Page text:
Target number one was the Peacock Theatre, which was run by Sadler’s Wells as its ‘sister’ venue. ‘At the time the Peacock was mostly rented out,’ says Spalding. ‘We couldn’t maintain the quality of what was shown’ – this, by the way, is putting it very mildly – ‘so it wasn’t helping either our finances or our reputation.’ Jayasekera, capitalising on the Peacock’s location close to London’s theatreland, brought his West End experience to help book populist, commercially-orientated shows. But not just any show: they had to have a strong connection with movement – a kung fu spectacular by the Shaolin Monks, for example – so that any financial return would also help boost the theatre’s profile.
Target two was the Christmas season, which they trumpeted. At Sadler’s Wells they backed long runs of Matthew Bourne’s hit Swan Lake, thereby both stealing a march from ballet companies’ traditional Christmas fare and simultaneously presenting Sadler’s Wells as the cooler, hipper option. At the Peacock, they plugged The Snowman, which hit both targets: a popular West End show that fitted Christmas as snugly as a stocking, the tinkle of Santa’s sleigh bells chiming harmoniously with the ker-ching of the cash register.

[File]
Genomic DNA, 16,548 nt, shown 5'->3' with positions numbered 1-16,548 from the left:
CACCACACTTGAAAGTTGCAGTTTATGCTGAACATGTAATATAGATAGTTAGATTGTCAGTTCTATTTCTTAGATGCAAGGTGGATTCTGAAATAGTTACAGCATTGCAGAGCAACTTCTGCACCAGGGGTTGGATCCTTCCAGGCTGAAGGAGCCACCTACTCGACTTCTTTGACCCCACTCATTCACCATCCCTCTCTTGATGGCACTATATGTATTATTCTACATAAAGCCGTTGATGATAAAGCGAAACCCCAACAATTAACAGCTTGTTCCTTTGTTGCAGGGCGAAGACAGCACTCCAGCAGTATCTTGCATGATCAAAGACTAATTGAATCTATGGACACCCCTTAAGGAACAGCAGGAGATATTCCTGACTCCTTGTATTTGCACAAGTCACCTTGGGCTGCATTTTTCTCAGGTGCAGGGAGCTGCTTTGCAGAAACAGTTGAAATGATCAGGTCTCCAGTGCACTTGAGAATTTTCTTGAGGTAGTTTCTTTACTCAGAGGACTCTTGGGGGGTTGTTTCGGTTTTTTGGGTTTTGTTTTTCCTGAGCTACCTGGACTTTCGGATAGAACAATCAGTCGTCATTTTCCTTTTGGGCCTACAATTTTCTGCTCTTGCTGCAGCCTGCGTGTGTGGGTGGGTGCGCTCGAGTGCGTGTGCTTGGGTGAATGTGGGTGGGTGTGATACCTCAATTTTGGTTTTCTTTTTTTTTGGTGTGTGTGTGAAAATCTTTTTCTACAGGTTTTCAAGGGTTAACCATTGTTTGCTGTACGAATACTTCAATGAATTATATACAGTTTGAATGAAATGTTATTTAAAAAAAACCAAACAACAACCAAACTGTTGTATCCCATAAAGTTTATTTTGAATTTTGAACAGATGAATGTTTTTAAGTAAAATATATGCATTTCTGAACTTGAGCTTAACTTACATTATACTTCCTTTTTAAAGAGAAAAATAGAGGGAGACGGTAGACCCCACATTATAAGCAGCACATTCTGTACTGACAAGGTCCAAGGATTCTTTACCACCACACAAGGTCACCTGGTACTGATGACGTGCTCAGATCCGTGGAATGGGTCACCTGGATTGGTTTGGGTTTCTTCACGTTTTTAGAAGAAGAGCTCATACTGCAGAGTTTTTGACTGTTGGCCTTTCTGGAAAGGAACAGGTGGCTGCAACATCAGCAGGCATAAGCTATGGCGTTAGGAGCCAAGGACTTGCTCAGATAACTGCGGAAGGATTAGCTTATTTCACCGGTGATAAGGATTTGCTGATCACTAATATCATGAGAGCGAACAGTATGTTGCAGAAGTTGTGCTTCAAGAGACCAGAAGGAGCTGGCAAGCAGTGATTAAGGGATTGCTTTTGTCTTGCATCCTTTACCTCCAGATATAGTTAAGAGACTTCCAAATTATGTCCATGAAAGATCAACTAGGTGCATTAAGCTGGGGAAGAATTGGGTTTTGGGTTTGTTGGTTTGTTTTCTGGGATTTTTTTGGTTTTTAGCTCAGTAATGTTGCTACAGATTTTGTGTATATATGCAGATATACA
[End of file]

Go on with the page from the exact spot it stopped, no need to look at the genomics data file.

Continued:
There was certainly a financial imperative behind these decisions – just as there is behind the big “summertime sizzlers” that the theatre later began to programme (salsa shows, tango, West Side Story) – but the plan was never just about balancing books. It was also about establishing an identity and a reputation. In short, about building a brand.
‘It was very important not to just become more commercial,’ says Spalding. ‘The recognition as a dance house was also paramount. We had a broad definition of that, and commercial dance was certainly included in the spectrum. But the clear message was that you could come to Sadler’s Wells to see dance of any kind.’
‘Instead of trying to support the dance programme by diversifying outside the field,’ continues Jayasekera, ‘we diversified within it. That really expanded our audience, because we could bring in hip-hop or tango or flamenco alongside contemporary dance or modern ballet. We don’t make a hierarchy between them. If we’re doing flamenco, say, we simply try to get the best flamenco that we can.’